provided. Patient expectations are about
individual, personal situations and are
looking for the “event” of healthcare.
Creating a “WOW” moment for the patient in healthcare should be the goal. It is
not necessarily about give-a-ways or free
coffee. Finding ways for sustainability of
the experience and the creation of new
ways to implement an experience is never
ending. It is about the behaviors of staff,
the smooth process, and the consistency
of both which will create that event for
Methodist Willowbrook Hospital in
Houston, Texas aggressively adopted
“Intentional Tools,” which are a combination of specific scripting and man-age-up techniques addressing questions
on the Press Ganey survey used during
patient hand offs. These combined tools
are used to improve patient satisfaction.
Using the Six Sigma DMAIC (Define,
Measure, Analyze, Improve, and Control)
process, opportunities for improvement
were identified. A two week focus pilot
was conducted specifically on areas identified through the Six Sigma process.
UHC Peer Group
2012 2011 2010 2009
Figure 1 • Outpatient satisfaction metrics.
To ensure initiatives were focused, a
retrospective review of outpatient imaging Press Ganey data was conducted
for the time period of January 1, 2012
through June 30, 2012 (Figure 2). Each
element captured on the survey was up-loaded as variables into an SPSS statistical
software program. Once loaded, correlational analysis was performed to identify
variables which could predict the overall
score with some statistical certainty.
While many hospitals have dedicated
outpatient imaging centers to separate
service lines, the imaging department
at Methodist Willowbrook is a hospital
based outpatient imaging department.
This means it shares both staff and room
resources for outpatients with the hospital
inpatients and emergency room patients.
Table 1 shows a breakdown of volume by
modality and patient type.
Press Ganey is the service used to
measure patient satisfaction. For the
last two years, the imaging department
(consisting of MRI, CT, ultrasound, nuclear medicine, and x-ray) had a mean
outpatient score of 91.2, placing them in
the 37th percentile ranking with University HealthSystem Consortium (UHC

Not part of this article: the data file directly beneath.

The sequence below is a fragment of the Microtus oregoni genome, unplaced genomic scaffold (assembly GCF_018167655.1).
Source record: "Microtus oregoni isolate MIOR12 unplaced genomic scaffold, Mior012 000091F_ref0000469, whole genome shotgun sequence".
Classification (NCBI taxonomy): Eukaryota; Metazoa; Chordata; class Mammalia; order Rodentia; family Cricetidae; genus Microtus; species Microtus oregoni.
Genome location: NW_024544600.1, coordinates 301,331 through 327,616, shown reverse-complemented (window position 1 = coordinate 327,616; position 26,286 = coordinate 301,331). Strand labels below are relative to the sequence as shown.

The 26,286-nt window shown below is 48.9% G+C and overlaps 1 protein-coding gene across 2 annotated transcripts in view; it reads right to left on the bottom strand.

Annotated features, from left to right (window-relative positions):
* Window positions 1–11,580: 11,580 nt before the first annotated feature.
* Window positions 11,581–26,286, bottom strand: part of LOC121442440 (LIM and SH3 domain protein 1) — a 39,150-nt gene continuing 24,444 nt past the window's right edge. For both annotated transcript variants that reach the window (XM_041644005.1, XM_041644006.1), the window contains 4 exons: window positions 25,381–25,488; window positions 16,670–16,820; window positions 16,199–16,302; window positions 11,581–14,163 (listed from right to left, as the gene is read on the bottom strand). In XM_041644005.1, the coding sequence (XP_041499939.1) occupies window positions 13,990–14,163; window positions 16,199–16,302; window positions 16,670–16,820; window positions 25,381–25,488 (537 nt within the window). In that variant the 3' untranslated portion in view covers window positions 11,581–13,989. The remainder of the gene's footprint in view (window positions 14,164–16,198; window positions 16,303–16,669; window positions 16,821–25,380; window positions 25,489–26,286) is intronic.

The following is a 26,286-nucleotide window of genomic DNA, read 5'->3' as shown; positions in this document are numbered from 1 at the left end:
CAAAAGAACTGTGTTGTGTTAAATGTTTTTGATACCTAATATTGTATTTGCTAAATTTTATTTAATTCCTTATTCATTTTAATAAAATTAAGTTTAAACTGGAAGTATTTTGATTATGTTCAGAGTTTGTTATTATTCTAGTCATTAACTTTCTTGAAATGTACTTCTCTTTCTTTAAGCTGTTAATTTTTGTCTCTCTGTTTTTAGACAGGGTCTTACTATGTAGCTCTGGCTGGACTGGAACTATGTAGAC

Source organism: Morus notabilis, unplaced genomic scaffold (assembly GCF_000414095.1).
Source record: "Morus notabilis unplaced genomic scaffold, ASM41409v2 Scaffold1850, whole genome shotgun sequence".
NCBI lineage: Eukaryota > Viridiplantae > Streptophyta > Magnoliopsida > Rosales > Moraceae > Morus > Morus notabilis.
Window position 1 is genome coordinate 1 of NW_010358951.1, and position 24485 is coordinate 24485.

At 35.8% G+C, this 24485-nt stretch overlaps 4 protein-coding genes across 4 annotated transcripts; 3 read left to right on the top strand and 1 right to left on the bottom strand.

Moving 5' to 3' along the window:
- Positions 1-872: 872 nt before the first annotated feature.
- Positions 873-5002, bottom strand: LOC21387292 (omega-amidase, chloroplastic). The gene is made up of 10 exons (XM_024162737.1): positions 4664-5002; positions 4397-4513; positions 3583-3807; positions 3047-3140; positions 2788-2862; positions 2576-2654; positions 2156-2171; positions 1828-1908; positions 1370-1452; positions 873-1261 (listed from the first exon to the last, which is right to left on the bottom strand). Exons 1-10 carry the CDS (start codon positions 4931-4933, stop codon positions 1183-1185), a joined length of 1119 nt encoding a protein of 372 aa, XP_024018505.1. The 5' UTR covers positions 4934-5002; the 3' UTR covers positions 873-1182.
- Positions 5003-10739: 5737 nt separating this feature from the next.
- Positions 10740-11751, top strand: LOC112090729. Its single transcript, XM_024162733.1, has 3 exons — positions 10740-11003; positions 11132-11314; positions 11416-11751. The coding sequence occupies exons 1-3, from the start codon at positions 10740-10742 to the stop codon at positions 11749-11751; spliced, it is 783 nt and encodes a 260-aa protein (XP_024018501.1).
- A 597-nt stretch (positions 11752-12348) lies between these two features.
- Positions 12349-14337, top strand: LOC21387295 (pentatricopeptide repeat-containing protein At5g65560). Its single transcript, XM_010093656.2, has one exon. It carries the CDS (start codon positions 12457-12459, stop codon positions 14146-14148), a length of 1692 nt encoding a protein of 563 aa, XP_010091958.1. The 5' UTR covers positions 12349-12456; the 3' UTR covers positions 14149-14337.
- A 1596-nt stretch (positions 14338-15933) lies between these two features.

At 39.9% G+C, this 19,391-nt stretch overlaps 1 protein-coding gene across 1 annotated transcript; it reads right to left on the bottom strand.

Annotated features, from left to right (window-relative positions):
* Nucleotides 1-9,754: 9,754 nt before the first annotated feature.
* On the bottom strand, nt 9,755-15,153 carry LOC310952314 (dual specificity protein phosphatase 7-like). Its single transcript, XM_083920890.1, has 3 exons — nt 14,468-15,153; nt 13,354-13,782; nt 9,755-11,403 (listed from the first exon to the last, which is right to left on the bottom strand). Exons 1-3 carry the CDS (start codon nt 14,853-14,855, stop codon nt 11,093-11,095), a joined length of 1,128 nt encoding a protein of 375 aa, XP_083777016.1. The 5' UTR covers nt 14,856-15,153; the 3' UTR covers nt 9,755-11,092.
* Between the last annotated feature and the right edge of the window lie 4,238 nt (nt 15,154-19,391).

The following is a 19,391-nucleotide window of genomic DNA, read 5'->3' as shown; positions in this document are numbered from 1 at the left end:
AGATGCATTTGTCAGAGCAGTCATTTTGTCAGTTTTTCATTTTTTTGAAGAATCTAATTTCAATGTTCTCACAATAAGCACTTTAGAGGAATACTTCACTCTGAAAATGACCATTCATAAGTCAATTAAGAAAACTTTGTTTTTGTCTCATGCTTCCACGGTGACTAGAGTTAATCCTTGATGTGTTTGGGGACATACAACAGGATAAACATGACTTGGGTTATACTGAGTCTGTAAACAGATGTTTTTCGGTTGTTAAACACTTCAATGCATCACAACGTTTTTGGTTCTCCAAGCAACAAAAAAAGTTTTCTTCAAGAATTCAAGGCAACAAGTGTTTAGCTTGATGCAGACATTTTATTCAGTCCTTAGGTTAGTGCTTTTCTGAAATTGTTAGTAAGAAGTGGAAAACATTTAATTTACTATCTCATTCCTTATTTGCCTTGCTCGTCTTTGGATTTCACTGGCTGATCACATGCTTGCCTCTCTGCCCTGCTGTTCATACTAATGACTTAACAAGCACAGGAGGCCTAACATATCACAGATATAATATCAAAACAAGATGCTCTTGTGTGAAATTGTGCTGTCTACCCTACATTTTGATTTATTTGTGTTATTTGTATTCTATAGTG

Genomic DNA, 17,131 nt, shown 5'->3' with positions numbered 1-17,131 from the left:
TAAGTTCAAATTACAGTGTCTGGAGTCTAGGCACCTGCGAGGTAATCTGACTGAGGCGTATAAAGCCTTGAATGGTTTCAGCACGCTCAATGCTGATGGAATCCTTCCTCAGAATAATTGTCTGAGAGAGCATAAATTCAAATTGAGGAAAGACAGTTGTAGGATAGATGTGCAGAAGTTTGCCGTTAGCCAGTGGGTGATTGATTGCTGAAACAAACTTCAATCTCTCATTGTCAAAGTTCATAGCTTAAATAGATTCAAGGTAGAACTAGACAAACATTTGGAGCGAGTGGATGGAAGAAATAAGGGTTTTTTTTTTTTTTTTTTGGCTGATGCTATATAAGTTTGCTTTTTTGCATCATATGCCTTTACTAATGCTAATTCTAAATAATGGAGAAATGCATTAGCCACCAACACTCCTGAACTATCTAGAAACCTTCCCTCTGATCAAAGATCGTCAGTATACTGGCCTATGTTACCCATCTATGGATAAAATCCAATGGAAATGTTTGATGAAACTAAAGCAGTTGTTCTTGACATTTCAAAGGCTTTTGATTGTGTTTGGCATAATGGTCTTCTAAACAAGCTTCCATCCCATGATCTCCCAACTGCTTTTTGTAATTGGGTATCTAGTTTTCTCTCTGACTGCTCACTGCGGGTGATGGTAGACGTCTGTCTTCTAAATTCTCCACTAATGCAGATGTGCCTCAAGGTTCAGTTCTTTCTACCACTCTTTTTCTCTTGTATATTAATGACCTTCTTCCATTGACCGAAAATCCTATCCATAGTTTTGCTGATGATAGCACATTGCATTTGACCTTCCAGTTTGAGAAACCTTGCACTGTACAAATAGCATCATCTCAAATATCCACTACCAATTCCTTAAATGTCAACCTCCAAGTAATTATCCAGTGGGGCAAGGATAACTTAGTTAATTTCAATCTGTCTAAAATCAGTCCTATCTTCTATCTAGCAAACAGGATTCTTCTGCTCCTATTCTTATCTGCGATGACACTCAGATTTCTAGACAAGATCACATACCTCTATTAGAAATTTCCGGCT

is an alliance of 116 academic medical
centers and 276 of their affiliated hospitals representing approximately 90% of
the nation’s non-profit academic medical centers). Mammography and bone
density are considered a separate service
line and, due to their dedicated outpatient service type, were not included in
Methodist Wilowbrook has been able to
make improvements in outpatient satisfaction metrics (Figure 1), but with the bar
continuing to rise for superior scores there
was a need for a more focused approach.
TABLE 1. Volume by modality and patient type.
What was discovered was that a single
question could predict the overall score
of the survey with statistical significance
in three categories. The question was:
“Minutes after appointment before called
to test area.” The patient could select one
of six options: 0-5 minutes, 6-10 minutes,
11-15 minutes, 16-30 minutes, 31-60
minutes, or 61+ minutes.
Patients who selected 0-5 minutes
scored the department a 94.36 with a
standard deviation (SD) of 2.136. Those
who selected 6-10 minutes scored the
department an average of 94.98 with an
SD of 1.609 and those who selected 31-
60 minutes scored the department 85.32
with an SD of 12.9255. See Figure 3. It is
also important to note that the findings
of both the 0-5 minutes and the 31-60
minutes were statistically significant to
.001. The selection of 6-10 was statistically significant to .05. These findings
were consistent with a 2010 study where
long wait times were defined as greater
than 15 minutes delay. 2